Ancient civilization of greece and rome

Ancient Civilization of Greece and Rome


            The term ‘ancient civilization’ refers to a society that existed long ago. It is often used to describe societies that developed around the Mediterranean Sea starting around 3000 B.C. and ending in A.D. 476 with the fall of the Roman Empire.

            Ancient Greek civilization can be traced back to the Minoan (muh-noh-uhn) civilization that developed about 3000 B.C. on the island of Crete. Crete is located south of modern-day Greece in Aegean Sea. The civilization is named for king Minos, the legendry ruler of Greece. By about 1600 B.C. small villages were established on the Greek mainland by the people from the north. By about 1450 B.C. these villages had grown into larger towns built around palaces. [O’Donnell 9; 1-22]

            The civilizations of Greece and Rome were 2 of many civilizations that flourished around Mediterranean Sea region during this period. Ancient Greece reached its peak about 2,500 years ago and is often called the ‘birth place of Western civilization’. Many of our modern ideas about science, philosophy, government and art are based on the work of ancient Greek. Ancient Rome reached its peak over 1,900 years ago. Rome borrowed its culture heavily from ancient Greek culture. Because the Roman Empire grew so large and lasted for many centuries, it also had a great influence on Western Civilization. Greek Roman Philosophical traditions and their Characteristics

            The Hellenistic philosophy is hard to study partly on account of its success. The teachings of the major schools, beginning in the late fourth century B.C.E. at Athens, had a continuous history of dissemination and elaboration until the early centuries C.E. at Rome, Where some of the most valuable writings in these traditions are produced and where philosophy exerts an enormous influence on the literary and the political culture. The major works of Greek Hellenistic philosophers such as Epicurus, Zeno, and Chrysippus survived; one might decide to limit such a study to the Greek beginnings of the Schools, thus to a single culture and period. But the evidence does not permit this. From the vast output if these enormously prolific philosophers, only fragments and reports survive for the Stoics and, for Epicurus, only fragments and reports plus three brief letters summarizing his major teachings, and to collections of maxims. There is, of course, ample latter evidence about the Greek source; there are also whole original works of Epicurean and Stoic and Skeptic thought from a latter period (above all from Rome). The lack of coincidence between early date and textual wholeness makes the task of selection difficult.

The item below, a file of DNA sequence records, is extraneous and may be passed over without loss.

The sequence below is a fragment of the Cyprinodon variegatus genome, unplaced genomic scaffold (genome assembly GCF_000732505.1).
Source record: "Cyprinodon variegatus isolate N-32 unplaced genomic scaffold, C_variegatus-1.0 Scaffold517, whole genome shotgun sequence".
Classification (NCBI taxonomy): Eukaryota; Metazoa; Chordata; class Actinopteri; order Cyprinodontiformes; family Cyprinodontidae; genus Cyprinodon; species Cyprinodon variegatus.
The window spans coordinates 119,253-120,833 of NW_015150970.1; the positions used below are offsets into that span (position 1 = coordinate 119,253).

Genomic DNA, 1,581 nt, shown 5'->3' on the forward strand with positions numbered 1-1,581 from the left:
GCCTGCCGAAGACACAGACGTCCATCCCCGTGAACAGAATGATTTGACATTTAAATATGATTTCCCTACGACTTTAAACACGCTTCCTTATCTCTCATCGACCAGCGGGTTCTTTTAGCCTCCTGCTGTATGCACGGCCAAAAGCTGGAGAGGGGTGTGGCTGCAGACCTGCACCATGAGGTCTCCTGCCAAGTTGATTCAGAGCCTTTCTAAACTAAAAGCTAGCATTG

But when one turns to later sources, especially to Roman sources, it does not seem sufficient simply to raid them for evidence toward the reconstruction of the Greek sources, as is frequently done. One must face the fact that these Roman philosophical works- such as the De Rerum Natura of Lucretius and dialogues, letters and tragedies of Seneca- are themselves complex philosophical and literary wholes, whose practice of “therapeutic argument” cannot be well understood without attending to their overall literary and rhetorical structure, their pattern of language, their allusion to other literary and philosophical texts. Roma literary, political, and social history, of the nuances of the Latin language, as it both translates Greek philosophical terms and alludes to its own literary traditions, and, finally, of specifically Roman attitude to ethical and social questions.

            Philosophical scholars frequently neglect this contextual material, producing a picture of Hellenistic ethics. Typically such approaches will use the Latin texts only as source material for the Greek Hellenistic thinkers, disregarding their specifically Roman literary and social features and the shape of the literary wholes in which the philosophical material is embedded. [Nussbaum9, 10, 11; 15-110]

Social and political organization of Greece and Rome

            Ancient Greece was divided into many small States. Athens was the biggest State in Ancient Greece. Within the cities Greeks have similar Traditions and the same Gods. Every one was stubborn and believed their State to be better than other State and often fought with each other. States were separated with each other. Each State has its own Government. When these States were formed they were ruled by the wealthy men. However, they moved towards Democracy, means now they are ruled by the people. People vote to whom they want to be their leader. People were divided into three classes Upper, Middle, and Lower. Only men who were born in Athens were allowed to vote. They did this in public assemblies where upper class citizens discussed laws. Romans felt that only one man must act as their leader. Roman did not want one man to make all laws, they wanted to balance of the power of the government between three branches: Executive, Legislative and judicial Branch. [Freeman 277; 31-88]